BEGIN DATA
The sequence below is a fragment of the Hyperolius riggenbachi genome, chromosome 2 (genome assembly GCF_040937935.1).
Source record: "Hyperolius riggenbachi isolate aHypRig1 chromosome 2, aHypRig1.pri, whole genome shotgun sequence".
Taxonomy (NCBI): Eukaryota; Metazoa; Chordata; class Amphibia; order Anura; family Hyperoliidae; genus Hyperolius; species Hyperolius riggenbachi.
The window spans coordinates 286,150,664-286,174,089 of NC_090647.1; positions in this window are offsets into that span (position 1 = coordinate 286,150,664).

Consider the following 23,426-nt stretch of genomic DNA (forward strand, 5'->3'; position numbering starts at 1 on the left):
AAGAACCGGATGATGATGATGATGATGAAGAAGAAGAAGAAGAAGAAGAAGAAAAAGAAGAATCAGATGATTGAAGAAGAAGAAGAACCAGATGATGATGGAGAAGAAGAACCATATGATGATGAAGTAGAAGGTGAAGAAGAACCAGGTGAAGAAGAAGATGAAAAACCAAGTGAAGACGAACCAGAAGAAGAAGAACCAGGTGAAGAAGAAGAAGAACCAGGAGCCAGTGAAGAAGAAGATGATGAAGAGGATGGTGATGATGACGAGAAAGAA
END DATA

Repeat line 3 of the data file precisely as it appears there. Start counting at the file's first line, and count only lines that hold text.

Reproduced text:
Taxonomy (NCBI): Eukaryota; Metazoa; Chordata; class Amphibia; order Anura; family Hyperoliidae; genus Hyperolius; species Hyperolius riggenbachi.